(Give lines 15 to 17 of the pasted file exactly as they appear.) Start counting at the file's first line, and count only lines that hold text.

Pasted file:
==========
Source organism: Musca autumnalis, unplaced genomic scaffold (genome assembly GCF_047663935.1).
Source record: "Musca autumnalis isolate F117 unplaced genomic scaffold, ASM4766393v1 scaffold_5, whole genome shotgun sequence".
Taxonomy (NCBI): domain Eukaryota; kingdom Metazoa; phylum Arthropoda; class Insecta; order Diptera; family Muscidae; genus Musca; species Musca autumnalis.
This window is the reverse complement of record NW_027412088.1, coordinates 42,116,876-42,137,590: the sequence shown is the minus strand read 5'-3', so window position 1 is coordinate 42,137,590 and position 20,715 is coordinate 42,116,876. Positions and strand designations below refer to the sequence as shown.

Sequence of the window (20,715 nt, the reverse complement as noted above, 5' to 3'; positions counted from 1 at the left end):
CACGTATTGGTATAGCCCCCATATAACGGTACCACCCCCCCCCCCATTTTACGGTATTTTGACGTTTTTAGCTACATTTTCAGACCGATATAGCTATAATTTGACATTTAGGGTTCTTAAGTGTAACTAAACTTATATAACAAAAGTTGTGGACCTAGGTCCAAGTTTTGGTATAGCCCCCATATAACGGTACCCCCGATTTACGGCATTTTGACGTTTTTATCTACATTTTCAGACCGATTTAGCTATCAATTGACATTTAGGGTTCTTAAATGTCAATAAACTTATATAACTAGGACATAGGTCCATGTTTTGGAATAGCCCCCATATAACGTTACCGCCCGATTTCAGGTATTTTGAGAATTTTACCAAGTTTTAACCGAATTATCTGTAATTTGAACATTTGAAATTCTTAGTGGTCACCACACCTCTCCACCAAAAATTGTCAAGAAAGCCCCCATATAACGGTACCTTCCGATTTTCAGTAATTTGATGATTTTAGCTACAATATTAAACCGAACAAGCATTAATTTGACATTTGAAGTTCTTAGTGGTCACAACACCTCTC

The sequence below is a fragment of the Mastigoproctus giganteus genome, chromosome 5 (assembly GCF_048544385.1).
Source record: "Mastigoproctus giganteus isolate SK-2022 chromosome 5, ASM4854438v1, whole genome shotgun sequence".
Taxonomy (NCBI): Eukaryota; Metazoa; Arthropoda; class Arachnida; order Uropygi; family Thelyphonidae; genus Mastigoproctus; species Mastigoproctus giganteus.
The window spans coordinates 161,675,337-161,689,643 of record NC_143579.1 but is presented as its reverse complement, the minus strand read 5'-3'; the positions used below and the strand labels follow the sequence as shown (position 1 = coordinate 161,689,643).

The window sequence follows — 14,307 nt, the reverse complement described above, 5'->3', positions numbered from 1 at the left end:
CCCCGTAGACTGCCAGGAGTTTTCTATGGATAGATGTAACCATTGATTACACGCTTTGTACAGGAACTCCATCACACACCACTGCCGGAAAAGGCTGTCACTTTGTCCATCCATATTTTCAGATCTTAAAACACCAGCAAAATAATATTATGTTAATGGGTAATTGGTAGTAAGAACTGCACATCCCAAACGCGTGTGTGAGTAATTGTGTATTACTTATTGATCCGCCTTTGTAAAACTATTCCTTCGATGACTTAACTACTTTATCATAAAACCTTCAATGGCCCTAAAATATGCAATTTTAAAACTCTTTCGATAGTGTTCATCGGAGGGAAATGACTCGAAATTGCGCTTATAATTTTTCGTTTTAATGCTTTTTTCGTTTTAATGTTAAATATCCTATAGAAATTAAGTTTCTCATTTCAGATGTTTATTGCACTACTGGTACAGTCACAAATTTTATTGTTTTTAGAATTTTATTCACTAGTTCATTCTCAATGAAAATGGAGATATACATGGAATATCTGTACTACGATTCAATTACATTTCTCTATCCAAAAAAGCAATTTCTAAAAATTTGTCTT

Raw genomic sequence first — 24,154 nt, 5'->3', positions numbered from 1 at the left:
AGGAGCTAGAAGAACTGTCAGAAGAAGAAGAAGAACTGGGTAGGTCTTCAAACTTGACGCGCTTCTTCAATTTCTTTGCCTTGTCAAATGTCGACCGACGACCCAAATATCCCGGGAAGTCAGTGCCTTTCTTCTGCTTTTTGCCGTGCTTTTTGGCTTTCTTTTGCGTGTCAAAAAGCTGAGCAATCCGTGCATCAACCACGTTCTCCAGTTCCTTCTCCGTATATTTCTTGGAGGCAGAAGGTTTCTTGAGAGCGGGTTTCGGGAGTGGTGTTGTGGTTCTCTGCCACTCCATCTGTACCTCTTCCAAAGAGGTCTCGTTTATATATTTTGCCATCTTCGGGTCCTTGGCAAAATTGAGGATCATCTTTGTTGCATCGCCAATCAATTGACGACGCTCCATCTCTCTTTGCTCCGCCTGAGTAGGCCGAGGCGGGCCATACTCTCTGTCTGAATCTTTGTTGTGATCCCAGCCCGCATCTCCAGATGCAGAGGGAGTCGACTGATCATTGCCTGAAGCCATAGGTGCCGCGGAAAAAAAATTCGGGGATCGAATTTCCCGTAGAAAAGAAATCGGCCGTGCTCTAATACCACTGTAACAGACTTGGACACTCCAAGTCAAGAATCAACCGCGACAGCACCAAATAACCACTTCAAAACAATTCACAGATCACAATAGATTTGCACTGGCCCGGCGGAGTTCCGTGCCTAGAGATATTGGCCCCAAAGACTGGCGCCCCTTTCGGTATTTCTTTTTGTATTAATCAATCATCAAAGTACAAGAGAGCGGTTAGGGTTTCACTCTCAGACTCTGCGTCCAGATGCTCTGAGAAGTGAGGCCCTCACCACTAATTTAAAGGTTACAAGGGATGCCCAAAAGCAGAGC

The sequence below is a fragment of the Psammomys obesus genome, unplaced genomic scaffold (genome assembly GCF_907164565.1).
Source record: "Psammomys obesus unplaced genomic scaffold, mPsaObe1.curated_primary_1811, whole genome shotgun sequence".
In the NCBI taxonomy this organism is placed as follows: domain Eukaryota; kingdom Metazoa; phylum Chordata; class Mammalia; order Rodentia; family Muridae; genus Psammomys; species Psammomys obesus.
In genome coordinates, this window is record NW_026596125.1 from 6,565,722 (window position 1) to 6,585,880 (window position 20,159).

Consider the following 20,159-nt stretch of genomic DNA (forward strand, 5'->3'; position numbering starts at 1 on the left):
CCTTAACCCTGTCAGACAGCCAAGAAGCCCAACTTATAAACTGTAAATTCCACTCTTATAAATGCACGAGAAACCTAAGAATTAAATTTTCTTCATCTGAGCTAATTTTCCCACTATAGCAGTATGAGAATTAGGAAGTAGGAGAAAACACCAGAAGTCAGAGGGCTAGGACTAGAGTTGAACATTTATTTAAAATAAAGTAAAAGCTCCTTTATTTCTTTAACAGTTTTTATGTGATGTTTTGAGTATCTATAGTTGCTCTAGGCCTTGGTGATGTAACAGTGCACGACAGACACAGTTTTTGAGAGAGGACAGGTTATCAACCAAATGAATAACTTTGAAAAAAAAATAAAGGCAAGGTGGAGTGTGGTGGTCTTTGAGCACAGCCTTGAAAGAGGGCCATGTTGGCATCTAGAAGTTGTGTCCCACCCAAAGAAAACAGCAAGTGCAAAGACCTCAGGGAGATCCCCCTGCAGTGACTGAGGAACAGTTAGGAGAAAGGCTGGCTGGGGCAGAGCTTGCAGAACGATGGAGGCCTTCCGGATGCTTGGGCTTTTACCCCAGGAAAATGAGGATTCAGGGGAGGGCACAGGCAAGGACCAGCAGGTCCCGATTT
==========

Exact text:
The sequence below is a fragment of the Psammomys obesus genome, unplaced genomic scaffold (genome assembly GCF_907164565.1).
Source record: "Psammomys obesus unplaced genomic scaffold, mPsaObe1.curated_primary_1811, whole genome shotgun sequence".
In the NCBI taxonomy this organism is placed as follows: domain Eukaryota; kingdom Metazoa; phylum Chordata; class Mammalia; order Rodentia; family Muridae; genus Psammomys; species Psammomys obesus.